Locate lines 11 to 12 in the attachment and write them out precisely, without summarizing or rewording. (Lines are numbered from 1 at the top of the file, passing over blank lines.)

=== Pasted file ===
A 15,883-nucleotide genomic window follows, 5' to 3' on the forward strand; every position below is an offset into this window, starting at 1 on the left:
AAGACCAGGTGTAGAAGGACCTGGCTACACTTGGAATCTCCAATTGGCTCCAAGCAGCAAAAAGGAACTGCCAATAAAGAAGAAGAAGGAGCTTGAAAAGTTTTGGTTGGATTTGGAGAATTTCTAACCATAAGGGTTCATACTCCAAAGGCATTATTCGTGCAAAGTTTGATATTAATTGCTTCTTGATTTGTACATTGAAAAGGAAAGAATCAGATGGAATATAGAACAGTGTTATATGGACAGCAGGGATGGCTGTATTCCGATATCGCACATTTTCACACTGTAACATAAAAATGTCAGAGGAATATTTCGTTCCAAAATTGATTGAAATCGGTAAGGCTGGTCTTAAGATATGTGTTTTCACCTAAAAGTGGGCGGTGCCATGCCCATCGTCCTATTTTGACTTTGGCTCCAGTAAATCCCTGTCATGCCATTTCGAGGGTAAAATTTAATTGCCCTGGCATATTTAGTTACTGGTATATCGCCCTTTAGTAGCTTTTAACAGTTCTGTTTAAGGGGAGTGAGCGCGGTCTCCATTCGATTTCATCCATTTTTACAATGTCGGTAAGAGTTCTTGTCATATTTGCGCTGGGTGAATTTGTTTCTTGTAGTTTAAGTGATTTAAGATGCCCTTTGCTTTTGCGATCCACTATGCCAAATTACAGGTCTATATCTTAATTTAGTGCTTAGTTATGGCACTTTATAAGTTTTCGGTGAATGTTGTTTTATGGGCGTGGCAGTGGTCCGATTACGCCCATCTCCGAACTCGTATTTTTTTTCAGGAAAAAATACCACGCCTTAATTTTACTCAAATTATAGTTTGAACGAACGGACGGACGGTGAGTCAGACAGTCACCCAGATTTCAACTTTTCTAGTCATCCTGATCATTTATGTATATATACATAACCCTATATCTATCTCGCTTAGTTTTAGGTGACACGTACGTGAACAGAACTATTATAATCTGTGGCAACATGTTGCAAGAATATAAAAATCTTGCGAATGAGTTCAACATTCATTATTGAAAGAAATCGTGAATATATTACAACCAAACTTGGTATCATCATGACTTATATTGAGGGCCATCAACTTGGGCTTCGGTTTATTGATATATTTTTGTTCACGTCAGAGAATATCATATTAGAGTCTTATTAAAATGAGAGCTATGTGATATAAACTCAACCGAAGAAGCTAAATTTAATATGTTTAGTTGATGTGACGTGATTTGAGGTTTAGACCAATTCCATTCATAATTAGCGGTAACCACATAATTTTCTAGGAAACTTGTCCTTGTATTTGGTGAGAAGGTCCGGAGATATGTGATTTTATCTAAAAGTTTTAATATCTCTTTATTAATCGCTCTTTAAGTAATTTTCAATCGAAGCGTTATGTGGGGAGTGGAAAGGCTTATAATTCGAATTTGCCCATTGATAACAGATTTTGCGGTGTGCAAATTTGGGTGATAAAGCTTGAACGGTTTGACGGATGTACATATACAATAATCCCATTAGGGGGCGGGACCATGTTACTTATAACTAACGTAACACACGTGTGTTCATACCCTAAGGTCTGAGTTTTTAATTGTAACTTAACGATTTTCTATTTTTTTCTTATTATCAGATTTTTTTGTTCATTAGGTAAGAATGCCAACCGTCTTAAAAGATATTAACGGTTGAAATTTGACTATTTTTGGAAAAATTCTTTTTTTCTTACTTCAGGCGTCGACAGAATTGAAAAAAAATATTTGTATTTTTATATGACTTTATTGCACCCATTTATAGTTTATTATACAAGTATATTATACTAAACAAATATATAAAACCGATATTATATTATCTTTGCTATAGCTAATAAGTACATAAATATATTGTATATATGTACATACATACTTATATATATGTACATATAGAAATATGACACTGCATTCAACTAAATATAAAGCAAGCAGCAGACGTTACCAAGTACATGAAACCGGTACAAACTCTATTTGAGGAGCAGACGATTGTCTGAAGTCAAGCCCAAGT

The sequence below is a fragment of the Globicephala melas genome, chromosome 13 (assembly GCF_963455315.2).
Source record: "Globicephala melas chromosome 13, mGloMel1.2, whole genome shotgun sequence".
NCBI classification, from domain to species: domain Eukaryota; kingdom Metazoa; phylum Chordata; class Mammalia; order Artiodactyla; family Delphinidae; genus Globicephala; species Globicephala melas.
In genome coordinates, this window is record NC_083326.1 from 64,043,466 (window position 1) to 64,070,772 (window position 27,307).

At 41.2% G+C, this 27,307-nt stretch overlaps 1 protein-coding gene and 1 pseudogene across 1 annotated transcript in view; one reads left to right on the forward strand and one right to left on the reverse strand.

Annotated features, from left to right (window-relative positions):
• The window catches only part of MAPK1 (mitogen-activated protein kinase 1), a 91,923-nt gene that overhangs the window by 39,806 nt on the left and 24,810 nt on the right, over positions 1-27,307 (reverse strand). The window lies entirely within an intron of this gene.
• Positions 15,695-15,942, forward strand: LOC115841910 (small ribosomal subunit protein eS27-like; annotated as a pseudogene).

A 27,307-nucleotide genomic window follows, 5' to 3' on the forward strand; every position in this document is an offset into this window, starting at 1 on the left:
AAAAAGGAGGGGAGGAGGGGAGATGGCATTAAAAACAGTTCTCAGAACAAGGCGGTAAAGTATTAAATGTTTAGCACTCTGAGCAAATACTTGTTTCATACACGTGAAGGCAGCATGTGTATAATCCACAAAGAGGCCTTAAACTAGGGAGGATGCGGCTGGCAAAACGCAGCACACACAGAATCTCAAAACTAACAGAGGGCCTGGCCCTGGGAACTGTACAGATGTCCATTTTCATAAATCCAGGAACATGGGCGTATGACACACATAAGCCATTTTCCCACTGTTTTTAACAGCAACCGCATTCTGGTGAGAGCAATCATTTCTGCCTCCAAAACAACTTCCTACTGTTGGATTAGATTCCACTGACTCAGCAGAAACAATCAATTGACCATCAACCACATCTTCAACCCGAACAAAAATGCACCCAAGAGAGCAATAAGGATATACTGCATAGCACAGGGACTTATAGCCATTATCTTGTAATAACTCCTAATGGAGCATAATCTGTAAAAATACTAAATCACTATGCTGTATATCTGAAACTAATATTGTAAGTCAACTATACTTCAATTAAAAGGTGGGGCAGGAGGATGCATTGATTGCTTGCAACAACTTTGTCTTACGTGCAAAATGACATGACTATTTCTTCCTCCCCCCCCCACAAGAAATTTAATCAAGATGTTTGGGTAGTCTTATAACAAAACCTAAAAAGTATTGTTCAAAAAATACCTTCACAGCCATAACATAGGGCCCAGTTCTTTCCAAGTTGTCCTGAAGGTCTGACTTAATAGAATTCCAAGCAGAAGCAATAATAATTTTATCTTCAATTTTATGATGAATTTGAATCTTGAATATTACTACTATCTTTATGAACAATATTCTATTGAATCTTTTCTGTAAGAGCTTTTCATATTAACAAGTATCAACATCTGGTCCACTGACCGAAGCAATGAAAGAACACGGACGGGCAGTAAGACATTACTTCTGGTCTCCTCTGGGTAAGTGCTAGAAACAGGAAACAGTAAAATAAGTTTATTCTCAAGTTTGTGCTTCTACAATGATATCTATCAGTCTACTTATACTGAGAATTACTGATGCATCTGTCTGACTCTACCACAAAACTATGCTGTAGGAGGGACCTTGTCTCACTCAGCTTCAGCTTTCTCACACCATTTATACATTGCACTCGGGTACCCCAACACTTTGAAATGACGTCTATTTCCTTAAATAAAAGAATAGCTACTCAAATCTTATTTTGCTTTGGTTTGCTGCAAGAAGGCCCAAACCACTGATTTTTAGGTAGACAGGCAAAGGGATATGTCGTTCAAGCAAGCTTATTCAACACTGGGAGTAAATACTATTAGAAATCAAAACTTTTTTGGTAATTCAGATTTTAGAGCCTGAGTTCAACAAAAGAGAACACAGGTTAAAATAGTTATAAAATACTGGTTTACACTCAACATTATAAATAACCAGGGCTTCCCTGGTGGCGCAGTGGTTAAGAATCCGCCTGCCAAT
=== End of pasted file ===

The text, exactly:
A 27,307-nucleotide genomic window follows, 5' to 3' on the forward strand; every position in this document is an offset into this window, starting at 1 on the left:
AAAAAGGAGGGGAGGAGGGGAGATGGCATTAAAAACAGTTCTCAGAACAAGGCGGTAAAGTATTAAATGTTTAGCACTCTGAGCAAATACTTGTTTCATACACGTGAAGGCAGCATGTGTATAATCCACAAAGAGGCCTTAAACTAGGGAGGATGCGGCTGGCAAAACGCAGCACACACAGAATCTCAAAACTAACAGAGGGCCTGGCCCTGGGAACTGTACAGATGTCCATTTTCATAAATCCAGGAACATGGGCGTATGACACACATAAGCCATTTTCCCACTGTTTTTAACAGCAACCGCATTCTGGTGAGAGCAATCATTTCTGCCTCCAAAACAACTTCCTACTGTTGGATTAGATTCCACTGACTCAGCAGAAACAATCAATTGACCATCAACCACATCTTCAACCCGAACAAAAATGCACCCAAGAGAGCAATAAGGATATACTGCATAGCACAGGGACTTATAGCCATTATCTTGTAATAACTCCTAATGGAGCATAATCTGTAAAAATACTAAATCACTATGCTGTATATCTGAAACTAATATTGTAAGTCAACTATACTTCAATTAAAAGGTGGGGCAGGAGGATGCATTGATTGCTTGCAACAACTTTGTCTTACGTGCAAAATGACATGACTATTTCTTCCTCCCCCCCCCACAAGAAATTTAATCAAGATGTTTGGGTAGTCTTATAACAAAACCTAAAAAGTATTGTTCAAAAAATACCTTCACAGCCATAACATAGGGCCCAGTTCTTTCCAAGTTGTCCTGAAGGTCTGACTTAATAGAATTCCAAGCAGAAGCAATAATAATTTTATCTTCAATTTTATGATGAATTTGAATCTTGAATATTACTACTATCTTTATGAACAATATTCTATTGAATCTTTTCTGTAAGAGCTTTTCATATTAACAAGTATCAACATCTGGTCCACTGACCGAAGCAATGAAAGAACACGGACGGGCAGTAAGACATTACTTCTGGTCTCCTCTGGGTAAGTGCTAGAAACAGGAAACAGTAAAATAAGTTTATTCTCAAGTTTGTGCTTCTACAATGATATCTATCAGTCTACTTATACTGAGAATTACTGATGCATCTGTCTGACTCTACCACAAAACTATGCTGTAGGAGGGACCTTGTCTCACTCAGCTTCAGCTTTCTCACACCATTTATACATTGCACTCGGGTACCCCAACACTTTGAAATGACGTCTATTTCCTTAAATAAAAGAATAGCTACTCAAATCTTATTTTGCTTTGGTTTGCTGCAAGAAGGCCCAAACCACTGATTTTTAGGTAGACAGGCAAAGGGATATGTCGTTCAAGCAAGCTTATTCAACACTGGGAGTAAATACTATTAGAAATCAAAACTTTTTTGGTAATTCAGATTTTAGAGCCTGAGTTCAACAAAAGAGAACACAGGTTAAAATAGTTATAAAATACTGGTTTACACTCAACATTATAAATAACCAGGGCTTCCCTGGTGGCGCAGTGGTTAAGAATCCGCCTGCCAAT